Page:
Newsletter (October 9, 2008)

Dear all, Hope you all are enjoying the beautiful spring in New Zealand.  In Zambia, temperatures rise steeply after August and it seems that we move from a cool season directly to a very hot one in two months.  Everyone is looking forward to the rain now and, according to people, it may come any time, although it won’t be in any big scale till late November.  We are coping quite well with the heat (many thanks to all your faithful prayers!) and it is not very hot this week, as most days we have scattered clouds which block the strong sun.

SIM has been carrying out country reviews since 2007 and this month it is Zambia’s turn to have such a review.  Two teams, each comprising three members, are visiting SIM missionaries and organisations closely related to SIM, addressing two major questions: Are we heading in the right direction? Are we functioning well?  They will present their report to the SIM Zambia Field Council at the end of next week.  Hopefully something positive will come out from the report.  The team visited us yesterday and talked to us for two hours.  Since we are very new here, we may not be able to give them very meaningful inputs, but we tried our best to tell them what we have observed so far in Zambia.  Of the three members, one came from South Africa, another is a medical doctor serving among the Quecha people in Bolivia, and the third one is a Zambian lady not affiliated with SIM.  It was great to be able to meet and talk to them.  Timothy gave them a tour of TCCA and while they were in the library, the medical doctor pulled out a biography of Jim Elliot and casually said that he was his uncle!  In case you don’t know, Jim Elliot and his four companions were missionaries from America and they were killed by the Aucas in Ecuador in January 1956.  Many books have been written about Jim Elliot and he is one of the most famous martyrs in the 20th century.  His journal entry for October 28, 1949, contains his now famous quotation, expressing his belief that missions work was more important than his life: “He is no fool who gives what he can not keep to gain that which he can not lose.”

The Zambian lady at first thought the medical doctor was joking and just could not believe it.  When the fact sank in, tears ran down her face as she was so moved and she told the doctor, “those people killed your uncle and yet you are now serving them!”  The doctor also told us that Jim Elliot’s elder brother is a missionary in Peru.  He is totally unknown to the outside world but he and his wife have been in Peru for 60 years!  They have planted so many churches and led so many people to Christ.  Indeed they are truly unsung heroes!  They are in their mid 80s now but still people keep on going to see them to seek their advice.  It is so moving to hear such true stories.  Let us thank and praise God that so many unsung heroes are still faithfully serving Him in the world.  We don’ t know who they are but God surely knows them.  What a contrast between the two Elliot brothers.  One served the Lord just for a few years and then God called him home, yet another one is still serving God after 60 years and God blesses his work abundantly.  We can only say with William Cowper, “God moves in a mysterious way.”

Another thing that is worth mentioning from yesterday’s visit is that God answers our prayers, again in His own way.  According to plan, we were supposed to meet the team over lunch, from 12 noon to 1400 hours.  Zara became quite anxious because normally we do not have power in the morning and sometimes power will come back very late.  If this were to be the case, then we would not have the time to prepare lunch as we can not talk to the team and cook at the same time.  However on previous Wednesdays, sometimes we have power in the morning and sometimes the power comes back quite early.  So our prayers were something like “God, please let us have power on Wednesday morning, and if power really goes off, please let us have it back early.”  Well, guess what, we did not have power in the morning, as usual, and the power came back quite late and yet we have ample time to prepare lunch for the guests.  How come?  It is because the planned schedule was turned upside down!  One person that the team wanted to see was down with malaria, another person had to go to Lusaka, so they had to change their time to meet with the team.  Then most crucially, the team was supposed to meet the principal of TCCA at 9am but at that time there was no sign of him.  Timothy was very anxious as he was the one informing the principal that the SIM review team was coming to see him.  Upon enquiry he discovered that the principal went somewhere else to preach and would only be back at 11am!  So the only way not to keep the team idle was for us to meet them from 9–11am.  The team was most gracious in accepting all these changes and we had a good time chatting with them.  Then Timothy brought them across to see the Principal at 11am and not long after that power came back and Zara had ample time to prepare lunch as the team wasn’t back until around 1300 hours.  So everything turned out fine after all.  Isn’t our Lord amazing!  At first we didn’t understand why there were so many hiccups, but then at the end of the day we could see that this was a perfect arrangement from God and everyone was happy and everything worked out fine.  Again this is a small thing but God did listen to our prayers and answered them in His own way!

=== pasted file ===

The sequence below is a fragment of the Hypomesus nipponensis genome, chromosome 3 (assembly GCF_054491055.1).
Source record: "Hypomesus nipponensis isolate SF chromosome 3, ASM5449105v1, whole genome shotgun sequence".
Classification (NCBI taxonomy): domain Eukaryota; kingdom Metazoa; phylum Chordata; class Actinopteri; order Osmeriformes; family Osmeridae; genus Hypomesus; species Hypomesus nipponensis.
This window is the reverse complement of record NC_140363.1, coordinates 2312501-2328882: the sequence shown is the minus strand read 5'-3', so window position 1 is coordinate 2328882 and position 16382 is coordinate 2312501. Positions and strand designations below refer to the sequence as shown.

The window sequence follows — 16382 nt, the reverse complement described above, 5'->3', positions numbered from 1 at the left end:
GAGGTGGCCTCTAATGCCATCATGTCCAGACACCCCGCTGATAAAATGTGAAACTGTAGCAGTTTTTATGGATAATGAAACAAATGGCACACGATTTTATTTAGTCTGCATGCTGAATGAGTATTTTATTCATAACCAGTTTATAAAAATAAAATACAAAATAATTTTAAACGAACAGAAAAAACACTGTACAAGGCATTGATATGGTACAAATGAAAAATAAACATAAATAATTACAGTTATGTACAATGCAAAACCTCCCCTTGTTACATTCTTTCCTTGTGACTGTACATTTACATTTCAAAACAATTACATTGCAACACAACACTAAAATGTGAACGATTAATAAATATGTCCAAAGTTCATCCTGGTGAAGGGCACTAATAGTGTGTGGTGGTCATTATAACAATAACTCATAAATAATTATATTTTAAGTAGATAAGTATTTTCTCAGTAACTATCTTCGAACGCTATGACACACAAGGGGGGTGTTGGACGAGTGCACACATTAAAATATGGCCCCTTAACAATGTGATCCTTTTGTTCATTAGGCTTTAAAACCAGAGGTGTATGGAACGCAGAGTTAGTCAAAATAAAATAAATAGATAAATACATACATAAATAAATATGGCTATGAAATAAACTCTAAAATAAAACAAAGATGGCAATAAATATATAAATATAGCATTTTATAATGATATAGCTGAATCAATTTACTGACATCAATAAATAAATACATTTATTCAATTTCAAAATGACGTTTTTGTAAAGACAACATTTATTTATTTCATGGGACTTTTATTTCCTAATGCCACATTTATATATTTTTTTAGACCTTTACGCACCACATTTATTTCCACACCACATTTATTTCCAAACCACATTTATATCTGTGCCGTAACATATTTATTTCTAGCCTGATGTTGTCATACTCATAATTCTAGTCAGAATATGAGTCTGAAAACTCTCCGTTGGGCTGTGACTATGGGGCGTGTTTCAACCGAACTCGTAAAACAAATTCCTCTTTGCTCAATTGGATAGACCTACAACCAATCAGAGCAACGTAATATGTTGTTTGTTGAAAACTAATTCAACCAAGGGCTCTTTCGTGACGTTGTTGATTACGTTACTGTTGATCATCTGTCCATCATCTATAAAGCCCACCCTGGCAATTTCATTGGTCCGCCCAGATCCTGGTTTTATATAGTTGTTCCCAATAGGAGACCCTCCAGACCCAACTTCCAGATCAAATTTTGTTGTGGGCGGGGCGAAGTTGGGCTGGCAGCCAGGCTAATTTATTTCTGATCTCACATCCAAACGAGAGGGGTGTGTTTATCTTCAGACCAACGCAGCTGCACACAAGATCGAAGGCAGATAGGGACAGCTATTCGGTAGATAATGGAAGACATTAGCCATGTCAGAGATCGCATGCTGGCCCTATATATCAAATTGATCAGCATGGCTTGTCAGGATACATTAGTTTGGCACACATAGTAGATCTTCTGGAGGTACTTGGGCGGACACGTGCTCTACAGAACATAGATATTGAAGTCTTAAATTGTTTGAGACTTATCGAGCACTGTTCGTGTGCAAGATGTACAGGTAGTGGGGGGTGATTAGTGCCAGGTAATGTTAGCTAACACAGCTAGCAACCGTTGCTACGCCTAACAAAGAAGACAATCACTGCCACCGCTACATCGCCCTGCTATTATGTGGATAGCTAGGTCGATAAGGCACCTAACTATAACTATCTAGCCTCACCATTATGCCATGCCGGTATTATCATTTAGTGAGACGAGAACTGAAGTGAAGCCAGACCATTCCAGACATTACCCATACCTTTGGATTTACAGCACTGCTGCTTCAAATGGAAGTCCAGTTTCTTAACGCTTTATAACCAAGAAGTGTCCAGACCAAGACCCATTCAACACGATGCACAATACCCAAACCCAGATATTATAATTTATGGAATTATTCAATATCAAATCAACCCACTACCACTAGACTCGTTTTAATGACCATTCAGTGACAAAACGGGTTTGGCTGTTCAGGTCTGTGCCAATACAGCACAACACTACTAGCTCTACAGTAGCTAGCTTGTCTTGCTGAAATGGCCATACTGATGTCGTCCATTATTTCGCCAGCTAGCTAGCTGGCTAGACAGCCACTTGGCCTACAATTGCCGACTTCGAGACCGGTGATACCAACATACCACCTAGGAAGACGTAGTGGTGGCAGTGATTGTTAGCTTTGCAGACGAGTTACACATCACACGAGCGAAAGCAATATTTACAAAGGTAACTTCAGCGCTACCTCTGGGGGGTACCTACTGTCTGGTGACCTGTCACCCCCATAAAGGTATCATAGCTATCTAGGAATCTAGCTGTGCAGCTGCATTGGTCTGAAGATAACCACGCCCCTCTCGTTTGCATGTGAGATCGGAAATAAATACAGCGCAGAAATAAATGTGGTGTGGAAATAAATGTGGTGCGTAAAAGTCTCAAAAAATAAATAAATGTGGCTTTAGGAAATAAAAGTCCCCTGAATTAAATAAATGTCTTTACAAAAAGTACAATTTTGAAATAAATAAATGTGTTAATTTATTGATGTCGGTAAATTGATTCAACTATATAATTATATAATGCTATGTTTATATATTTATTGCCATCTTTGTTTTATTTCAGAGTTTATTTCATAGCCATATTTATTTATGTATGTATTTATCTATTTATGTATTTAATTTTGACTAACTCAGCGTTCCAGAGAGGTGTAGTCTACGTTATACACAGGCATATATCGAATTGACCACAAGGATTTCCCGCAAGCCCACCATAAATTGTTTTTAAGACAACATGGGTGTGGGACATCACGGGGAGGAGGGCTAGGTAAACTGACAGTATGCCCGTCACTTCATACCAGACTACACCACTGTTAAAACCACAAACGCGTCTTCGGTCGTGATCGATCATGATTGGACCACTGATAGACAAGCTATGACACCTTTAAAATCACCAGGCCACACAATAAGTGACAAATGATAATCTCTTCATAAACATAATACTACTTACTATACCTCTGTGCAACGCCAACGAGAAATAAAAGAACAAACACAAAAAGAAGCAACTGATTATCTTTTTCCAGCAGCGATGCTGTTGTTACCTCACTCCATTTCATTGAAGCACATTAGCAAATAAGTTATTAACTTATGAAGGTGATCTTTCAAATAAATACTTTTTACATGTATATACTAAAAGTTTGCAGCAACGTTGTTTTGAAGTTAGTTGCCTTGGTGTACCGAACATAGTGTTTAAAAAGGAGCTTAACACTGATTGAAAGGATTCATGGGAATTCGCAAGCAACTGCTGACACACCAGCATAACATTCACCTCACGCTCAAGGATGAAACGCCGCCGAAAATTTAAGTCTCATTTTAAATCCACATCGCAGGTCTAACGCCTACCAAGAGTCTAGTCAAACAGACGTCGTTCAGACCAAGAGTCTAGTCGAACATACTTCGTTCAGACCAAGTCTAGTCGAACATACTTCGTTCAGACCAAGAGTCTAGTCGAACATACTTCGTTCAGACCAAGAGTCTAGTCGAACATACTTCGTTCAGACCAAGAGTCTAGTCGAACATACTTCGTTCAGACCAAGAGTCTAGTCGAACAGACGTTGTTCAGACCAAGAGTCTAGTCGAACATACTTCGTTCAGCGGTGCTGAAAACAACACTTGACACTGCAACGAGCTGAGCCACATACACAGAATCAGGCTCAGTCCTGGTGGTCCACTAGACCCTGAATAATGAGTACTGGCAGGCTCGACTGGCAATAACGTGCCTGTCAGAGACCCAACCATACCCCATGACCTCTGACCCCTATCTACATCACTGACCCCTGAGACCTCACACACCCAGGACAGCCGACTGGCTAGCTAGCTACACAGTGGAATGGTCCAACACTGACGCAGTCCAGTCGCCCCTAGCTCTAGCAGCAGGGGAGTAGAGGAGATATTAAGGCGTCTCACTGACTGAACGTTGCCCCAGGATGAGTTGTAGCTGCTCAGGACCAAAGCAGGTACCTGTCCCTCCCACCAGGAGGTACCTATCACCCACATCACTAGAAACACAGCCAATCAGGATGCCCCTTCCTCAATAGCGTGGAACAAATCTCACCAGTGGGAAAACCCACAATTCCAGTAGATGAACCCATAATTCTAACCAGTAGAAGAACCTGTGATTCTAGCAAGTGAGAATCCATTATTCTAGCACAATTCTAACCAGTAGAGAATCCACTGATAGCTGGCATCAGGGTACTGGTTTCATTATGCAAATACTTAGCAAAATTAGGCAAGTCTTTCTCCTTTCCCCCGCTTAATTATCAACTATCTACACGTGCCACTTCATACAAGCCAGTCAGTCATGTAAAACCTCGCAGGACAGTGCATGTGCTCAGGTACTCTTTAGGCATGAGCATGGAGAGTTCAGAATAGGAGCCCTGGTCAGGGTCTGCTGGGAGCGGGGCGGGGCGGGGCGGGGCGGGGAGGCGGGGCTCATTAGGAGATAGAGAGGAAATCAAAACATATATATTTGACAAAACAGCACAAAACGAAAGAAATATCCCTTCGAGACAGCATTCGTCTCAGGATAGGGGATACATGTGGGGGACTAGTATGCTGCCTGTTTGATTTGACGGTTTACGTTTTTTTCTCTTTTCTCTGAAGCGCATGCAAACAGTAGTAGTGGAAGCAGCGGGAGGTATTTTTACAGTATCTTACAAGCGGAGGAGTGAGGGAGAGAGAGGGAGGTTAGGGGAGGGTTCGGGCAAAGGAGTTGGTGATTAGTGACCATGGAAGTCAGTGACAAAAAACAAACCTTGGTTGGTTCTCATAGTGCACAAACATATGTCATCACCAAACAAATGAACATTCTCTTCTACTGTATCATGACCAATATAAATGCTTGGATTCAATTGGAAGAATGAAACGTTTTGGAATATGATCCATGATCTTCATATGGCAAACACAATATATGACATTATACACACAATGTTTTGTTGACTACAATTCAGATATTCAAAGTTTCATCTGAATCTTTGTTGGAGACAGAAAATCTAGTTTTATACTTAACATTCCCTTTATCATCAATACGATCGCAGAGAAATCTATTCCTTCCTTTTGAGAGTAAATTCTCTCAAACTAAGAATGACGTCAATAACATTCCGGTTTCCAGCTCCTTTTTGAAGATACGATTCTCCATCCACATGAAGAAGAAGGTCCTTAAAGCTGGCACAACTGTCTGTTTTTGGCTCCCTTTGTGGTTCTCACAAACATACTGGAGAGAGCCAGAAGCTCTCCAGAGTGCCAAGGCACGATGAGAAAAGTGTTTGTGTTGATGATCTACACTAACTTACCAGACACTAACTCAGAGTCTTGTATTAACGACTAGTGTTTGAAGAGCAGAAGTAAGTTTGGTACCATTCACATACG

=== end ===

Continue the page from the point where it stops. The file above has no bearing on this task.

Sorry we can only talk about what happened in one day this time, but we want to share it in detail with you as it is so uplifting and exciting to experience all these happenings yesterday (8 October).  In Christ.

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